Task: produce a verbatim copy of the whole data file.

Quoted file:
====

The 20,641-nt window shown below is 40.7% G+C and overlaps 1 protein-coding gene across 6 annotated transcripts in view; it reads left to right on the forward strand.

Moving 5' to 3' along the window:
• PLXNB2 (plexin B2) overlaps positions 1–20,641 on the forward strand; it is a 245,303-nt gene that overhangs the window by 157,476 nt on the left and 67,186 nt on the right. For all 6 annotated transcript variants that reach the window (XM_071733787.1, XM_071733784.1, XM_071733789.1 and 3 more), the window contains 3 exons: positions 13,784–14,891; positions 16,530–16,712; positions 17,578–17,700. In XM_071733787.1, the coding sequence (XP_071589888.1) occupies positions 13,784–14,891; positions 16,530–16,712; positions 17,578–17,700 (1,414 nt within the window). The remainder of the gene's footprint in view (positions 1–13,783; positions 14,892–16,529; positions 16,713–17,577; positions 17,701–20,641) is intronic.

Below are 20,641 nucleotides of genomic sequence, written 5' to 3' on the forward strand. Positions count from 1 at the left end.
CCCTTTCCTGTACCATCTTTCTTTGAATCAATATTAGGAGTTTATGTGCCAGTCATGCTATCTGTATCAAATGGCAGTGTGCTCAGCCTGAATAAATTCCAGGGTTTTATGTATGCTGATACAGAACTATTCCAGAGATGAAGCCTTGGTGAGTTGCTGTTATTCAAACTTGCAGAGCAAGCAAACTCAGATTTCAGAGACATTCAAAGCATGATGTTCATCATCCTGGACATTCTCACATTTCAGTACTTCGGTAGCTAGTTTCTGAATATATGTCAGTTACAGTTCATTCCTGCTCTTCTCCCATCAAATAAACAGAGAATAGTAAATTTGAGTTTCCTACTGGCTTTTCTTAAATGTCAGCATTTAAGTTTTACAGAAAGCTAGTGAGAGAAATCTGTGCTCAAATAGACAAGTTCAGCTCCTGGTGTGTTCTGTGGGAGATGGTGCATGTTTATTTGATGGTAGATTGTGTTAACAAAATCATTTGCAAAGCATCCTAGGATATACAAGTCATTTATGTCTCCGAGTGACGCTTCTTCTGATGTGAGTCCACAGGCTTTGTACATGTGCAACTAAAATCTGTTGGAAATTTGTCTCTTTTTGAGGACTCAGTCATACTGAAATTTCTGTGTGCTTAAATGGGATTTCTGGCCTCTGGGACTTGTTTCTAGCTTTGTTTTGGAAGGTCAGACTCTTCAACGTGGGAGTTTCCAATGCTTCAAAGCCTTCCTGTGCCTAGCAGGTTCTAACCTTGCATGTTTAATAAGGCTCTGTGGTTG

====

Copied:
The 20,641-nt window shown below is 40.7% G+C and overlaps 1 protein-coding gene across 6 annotated transcripts in view; it reads left to right on the forward strand.

Moving 5' to 3' along the window:
• PLXNB2 (plexin B2) overlaps positions 1–20,641 on the forward strand; it is a 245,303-nt gene that overhangs the window by 157,476 nt on the left and 67,186 nt on the right. For all 6 annotated transcript variants that reach the window (XM_071733787.1, XM_071733784.1, XM_071733789.1 and 3 more), the window contains 3 exons: positions 13,784–14,891; positions 16,530–16,712; positions 17,578–17,700. In XM_071733787.1, the coding sequence (XP_071589888.1) occupies positions 13,784–14,891; positions 16,530–16,712; positions 17,578–17,700 (1,414 nt within the window). The remainder of the gene's footprint in view (positions 1–13,783; positions 14,892–16,529; positions 16,713–17,577; positions 17,701–20,641) is intronic.

Below are 20,641 nucleotides of genomic sequence, written 5' to 3' on the forward strand. Positions count from 1 at the left end.
CCCTTTCCTGTACCATCTTTCTTTGAATCAATATTAGGAGTTTATGTGCCAGTCATGCTATCTGTATCAAATGGCAGTGTGCTCAGCCTGAATAAATTCCAGGGTTTTATGTATGCTGATACAGAACTATTCCAGAGATGAAGCCTTGGTGAGTTGCTGTTATTCAAACTTGCAGAGCAAGCAAACTCAGATTTCAGAGACATTCAAAGCATGATGTTCATCATCCTGGACATTCTCACATTTCAGTACTTCGGTAGCTAGTTTCTGAATATATGTCAGTTACAGTTCATTCCTGCTCTTCTCCCATCAAATAAACAGAGAATAGTAAATTTGAGTTTCCTACTGGCTTTTCTTAAATGTCAGCATTTAAGTTTTACAGAAAGCTAGTGAGAGAAATCTGTGCTCAAATAGACAAGTTCAGCTCCTGGTGTGTTCTGTGGGAGATGGTGCATGTTTATTTGATGGTAGATTGTGTTAACAAAATCATTTGCAAAGCATCCTAGGATATACAAGTCATTTATGTCTCCGAGTGACGCTTCTTCTGATGTGAGTCCACAGGCTTTGTACATGTGCAACTAAAATCTGTTGGAAATTTGTCTCTTTTTGAGGACTCAGTCATACTGAAATTTCTGTGTGCTTAAATGGGATTTCTGGCCTCTGGGACTTGTTTCTAGCTTTGTTTTGGAAGGTCAGACTCTTCAACGTGGGAGTTTCCAATGCTTCAAAGCCTTCCTGTGCCTAGCAGGTTCTAACCTTGCATGTTTAATAAGGCTCTGTGGTTG